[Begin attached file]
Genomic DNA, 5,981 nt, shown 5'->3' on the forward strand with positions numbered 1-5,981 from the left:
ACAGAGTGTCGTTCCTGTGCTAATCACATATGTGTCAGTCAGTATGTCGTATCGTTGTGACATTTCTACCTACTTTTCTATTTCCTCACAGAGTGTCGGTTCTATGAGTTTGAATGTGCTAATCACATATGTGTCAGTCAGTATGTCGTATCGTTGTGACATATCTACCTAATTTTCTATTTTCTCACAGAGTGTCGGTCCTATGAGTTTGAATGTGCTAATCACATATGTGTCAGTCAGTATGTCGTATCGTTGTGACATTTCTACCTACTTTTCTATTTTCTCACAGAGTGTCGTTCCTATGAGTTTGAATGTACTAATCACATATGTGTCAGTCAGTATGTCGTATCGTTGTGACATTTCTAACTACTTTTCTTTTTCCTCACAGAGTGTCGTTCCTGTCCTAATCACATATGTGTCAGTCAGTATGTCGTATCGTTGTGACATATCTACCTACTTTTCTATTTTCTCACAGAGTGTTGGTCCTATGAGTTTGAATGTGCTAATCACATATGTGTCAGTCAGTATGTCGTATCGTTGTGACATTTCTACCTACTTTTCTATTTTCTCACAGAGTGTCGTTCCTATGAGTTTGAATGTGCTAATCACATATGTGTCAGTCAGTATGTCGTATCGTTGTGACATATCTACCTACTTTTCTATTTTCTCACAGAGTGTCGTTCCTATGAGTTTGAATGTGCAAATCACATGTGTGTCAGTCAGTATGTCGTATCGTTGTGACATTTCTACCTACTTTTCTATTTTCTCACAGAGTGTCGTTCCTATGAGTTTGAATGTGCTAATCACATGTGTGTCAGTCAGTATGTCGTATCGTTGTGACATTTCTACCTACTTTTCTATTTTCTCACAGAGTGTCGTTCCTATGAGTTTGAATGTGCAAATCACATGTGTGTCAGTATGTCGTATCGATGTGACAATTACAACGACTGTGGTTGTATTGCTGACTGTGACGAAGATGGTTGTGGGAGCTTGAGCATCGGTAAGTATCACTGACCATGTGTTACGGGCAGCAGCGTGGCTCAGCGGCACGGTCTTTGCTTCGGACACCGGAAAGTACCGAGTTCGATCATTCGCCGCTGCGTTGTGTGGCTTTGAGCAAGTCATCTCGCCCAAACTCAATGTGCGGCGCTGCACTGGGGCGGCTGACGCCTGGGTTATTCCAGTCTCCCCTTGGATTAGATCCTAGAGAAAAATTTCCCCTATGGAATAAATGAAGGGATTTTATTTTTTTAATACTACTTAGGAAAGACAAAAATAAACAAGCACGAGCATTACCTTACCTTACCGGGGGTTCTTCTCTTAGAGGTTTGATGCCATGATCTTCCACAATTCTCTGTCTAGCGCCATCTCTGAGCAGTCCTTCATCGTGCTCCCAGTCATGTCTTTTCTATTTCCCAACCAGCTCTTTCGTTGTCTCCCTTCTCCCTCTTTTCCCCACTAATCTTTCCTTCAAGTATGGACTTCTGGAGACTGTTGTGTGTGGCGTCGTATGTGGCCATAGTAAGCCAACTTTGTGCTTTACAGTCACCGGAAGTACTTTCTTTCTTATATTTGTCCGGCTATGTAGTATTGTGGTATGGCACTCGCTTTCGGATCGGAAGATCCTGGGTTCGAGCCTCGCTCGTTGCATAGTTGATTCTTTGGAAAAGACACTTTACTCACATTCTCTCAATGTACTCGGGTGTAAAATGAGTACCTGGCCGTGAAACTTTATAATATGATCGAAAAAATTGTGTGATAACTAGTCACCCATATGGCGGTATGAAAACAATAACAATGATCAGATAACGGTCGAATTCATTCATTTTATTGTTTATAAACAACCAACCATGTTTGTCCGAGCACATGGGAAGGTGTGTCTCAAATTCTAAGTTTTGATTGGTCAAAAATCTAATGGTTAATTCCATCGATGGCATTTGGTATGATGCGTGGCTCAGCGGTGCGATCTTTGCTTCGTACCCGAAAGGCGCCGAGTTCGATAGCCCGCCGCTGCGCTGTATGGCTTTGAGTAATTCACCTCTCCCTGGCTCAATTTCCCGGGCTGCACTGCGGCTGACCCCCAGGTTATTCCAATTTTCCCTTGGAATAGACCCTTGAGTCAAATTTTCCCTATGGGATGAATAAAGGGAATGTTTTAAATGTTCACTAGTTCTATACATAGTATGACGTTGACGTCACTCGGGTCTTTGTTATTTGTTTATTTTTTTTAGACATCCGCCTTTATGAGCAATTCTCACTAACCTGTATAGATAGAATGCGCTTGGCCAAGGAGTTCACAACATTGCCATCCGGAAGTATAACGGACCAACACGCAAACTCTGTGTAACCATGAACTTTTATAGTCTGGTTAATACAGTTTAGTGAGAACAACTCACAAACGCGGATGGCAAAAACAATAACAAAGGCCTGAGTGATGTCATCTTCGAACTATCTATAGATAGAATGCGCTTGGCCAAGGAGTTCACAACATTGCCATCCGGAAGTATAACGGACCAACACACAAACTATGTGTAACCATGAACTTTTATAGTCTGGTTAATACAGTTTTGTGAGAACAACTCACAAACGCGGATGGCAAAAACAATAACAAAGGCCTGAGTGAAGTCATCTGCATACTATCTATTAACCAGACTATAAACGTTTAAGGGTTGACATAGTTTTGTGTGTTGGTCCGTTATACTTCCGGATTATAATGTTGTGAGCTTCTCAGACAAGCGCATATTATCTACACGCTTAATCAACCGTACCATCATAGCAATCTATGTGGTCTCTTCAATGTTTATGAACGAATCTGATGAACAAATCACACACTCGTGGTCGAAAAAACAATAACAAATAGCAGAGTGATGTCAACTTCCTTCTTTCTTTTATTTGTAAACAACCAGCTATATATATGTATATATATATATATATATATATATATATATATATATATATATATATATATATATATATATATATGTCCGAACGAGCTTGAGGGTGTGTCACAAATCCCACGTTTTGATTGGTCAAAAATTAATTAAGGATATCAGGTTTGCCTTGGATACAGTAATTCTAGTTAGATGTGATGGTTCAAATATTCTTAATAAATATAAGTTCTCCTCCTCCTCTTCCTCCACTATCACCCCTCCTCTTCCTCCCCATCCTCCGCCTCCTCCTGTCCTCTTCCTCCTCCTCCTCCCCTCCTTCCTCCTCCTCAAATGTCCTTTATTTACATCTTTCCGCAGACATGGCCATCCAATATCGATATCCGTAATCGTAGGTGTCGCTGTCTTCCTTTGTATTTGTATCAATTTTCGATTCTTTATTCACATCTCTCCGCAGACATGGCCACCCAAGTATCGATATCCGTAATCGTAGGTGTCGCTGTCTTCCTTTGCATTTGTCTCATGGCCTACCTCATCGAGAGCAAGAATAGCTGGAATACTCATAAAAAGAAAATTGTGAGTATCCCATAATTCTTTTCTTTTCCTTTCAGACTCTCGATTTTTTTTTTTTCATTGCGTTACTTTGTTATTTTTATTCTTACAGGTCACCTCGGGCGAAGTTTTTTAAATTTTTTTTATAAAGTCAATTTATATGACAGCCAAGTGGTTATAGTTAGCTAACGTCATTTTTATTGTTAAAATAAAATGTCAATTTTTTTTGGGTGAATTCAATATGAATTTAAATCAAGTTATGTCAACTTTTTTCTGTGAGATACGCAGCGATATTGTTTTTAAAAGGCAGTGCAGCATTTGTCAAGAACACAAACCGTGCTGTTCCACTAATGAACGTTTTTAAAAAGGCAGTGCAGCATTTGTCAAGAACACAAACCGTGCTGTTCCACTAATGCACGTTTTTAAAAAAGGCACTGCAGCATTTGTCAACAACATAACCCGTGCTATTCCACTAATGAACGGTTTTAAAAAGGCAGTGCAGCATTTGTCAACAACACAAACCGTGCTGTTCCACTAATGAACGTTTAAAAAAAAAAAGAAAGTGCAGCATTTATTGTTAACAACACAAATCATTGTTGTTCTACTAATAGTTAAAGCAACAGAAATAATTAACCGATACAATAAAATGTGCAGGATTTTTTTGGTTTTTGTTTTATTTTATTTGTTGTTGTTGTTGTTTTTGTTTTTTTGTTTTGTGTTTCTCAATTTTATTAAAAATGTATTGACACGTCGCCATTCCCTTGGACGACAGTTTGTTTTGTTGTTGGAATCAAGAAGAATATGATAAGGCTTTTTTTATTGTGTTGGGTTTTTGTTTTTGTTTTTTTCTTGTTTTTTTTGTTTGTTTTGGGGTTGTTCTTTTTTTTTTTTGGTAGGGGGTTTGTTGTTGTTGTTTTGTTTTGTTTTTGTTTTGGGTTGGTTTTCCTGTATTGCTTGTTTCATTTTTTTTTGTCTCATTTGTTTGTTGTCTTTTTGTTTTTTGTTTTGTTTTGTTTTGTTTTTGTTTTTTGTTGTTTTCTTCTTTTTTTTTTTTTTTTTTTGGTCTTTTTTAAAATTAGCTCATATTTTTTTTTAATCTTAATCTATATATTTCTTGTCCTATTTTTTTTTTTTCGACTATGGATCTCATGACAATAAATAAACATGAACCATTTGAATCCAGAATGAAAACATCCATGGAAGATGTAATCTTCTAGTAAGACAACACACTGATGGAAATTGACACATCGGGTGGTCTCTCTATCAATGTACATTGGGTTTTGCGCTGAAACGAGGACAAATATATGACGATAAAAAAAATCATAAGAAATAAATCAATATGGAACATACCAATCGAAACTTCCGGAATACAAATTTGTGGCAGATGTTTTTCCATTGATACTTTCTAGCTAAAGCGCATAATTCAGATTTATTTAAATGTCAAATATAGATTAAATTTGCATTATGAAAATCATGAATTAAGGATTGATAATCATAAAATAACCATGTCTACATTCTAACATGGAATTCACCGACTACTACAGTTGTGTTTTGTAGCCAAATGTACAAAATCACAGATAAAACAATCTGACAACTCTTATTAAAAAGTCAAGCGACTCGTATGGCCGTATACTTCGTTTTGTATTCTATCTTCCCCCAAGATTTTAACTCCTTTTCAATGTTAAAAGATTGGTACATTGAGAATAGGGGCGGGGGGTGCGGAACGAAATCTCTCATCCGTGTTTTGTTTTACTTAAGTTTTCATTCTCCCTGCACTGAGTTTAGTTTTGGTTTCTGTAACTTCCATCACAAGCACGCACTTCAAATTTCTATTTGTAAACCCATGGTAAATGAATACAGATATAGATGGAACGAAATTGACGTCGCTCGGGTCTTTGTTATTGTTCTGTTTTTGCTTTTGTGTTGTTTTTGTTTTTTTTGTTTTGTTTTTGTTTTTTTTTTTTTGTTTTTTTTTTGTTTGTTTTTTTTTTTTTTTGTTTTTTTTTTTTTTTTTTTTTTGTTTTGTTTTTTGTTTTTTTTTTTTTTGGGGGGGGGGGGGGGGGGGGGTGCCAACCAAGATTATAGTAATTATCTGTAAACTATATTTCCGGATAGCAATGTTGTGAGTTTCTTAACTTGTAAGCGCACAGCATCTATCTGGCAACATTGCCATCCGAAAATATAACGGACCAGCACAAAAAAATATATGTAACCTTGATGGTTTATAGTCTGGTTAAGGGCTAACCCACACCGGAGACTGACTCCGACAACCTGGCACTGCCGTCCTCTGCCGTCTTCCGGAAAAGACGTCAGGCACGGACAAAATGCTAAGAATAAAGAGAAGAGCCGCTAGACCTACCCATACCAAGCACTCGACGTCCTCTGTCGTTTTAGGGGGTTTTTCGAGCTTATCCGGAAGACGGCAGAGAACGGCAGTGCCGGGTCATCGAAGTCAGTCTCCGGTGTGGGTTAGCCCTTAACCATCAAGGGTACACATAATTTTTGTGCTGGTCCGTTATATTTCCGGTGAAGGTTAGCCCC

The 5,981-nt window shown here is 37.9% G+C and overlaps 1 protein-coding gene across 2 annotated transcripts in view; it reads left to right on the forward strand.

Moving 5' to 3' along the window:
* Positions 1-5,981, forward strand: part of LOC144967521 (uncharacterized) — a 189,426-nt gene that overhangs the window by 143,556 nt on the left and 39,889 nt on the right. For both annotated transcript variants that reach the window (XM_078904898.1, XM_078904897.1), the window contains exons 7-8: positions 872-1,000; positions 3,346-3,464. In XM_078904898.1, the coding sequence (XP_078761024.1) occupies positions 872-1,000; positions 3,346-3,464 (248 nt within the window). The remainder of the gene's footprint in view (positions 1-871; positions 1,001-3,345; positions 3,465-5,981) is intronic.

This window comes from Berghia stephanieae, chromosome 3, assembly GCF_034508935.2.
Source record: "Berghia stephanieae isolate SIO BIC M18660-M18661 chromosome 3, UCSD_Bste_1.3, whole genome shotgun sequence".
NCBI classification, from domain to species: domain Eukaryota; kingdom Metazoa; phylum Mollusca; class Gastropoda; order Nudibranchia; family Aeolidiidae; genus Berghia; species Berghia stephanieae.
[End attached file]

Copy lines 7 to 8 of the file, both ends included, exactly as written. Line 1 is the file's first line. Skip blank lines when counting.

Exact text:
Source record: "Berghia stephanieae isolate SIO BIC M18660-M18661 chromosome 3, UCSD_Bste_1.3, whole genome shotgun sequence".
NCBI classification, from domain to species: domain Eukaryota; kingdom Metazoa; phylum Mollusca; class Gastropoda; order Nudibranchia; family Aeolidiidae; genus Berghia; species Berghia stephanieae.